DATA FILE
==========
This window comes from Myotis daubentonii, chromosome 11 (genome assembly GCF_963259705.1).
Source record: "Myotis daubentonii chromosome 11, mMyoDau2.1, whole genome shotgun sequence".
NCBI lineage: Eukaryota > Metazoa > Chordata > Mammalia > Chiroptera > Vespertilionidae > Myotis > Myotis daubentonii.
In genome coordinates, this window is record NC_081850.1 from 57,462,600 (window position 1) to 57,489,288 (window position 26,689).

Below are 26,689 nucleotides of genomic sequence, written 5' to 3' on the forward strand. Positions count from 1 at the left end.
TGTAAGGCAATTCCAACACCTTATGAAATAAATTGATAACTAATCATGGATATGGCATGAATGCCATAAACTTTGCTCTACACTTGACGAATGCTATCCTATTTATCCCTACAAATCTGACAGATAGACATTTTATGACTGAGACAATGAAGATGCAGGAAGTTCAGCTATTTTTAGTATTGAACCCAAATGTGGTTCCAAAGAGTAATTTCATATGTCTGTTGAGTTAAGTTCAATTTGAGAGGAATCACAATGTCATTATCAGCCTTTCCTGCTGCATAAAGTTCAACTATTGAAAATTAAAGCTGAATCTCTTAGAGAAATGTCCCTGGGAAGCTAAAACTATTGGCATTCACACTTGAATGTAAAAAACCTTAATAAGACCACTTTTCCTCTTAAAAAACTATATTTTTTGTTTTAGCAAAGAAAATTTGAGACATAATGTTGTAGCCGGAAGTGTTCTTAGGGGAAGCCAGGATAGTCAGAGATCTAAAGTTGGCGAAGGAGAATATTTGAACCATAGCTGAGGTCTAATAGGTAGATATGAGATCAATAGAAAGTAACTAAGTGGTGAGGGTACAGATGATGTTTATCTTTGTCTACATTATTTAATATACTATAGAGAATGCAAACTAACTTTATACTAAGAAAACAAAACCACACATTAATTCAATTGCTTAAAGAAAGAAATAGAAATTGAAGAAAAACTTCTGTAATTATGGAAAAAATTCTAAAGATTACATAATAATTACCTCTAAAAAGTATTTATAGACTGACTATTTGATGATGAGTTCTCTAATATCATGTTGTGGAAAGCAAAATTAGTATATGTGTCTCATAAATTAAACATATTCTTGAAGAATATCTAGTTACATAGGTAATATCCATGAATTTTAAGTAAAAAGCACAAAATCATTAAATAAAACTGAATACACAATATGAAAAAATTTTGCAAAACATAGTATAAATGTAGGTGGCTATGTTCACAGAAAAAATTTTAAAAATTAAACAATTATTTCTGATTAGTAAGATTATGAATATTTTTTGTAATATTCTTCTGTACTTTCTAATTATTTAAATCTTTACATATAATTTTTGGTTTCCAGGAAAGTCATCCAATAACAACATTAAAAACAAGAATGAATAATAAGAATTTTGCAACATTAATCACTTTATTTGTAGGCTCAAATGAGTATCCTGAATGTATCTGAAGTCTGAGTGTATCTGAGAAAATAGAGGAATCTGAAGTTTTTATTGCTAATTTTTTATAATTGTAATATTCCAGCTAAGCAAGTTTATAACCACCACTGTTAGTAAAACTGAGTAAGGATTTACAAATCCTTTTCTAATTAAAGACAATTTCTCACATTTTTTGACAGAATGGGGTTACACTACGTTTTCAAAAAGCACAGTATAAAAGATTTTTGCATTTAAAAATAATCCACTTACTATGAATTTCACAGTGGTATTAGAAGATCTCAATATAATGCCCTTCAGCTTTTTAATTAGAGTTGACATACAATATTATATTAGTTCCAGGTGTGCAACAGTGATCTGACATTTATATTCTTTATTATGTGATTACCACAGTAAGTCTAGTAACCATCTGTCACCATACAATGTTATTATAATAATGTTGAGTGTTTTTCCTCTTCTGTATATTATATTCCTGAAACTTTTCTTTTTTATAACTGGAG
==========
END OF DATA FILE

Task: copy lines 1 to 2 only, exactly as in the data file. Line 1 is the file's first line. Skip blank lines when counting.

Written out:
This window comes from Myotis daubentonii, chromosome 11 (genome assembly GCF_963259705.1).
Source record: "Myotis daubentonii chromosome 11, mMyoDau2.1, whole genome shotgun sequence".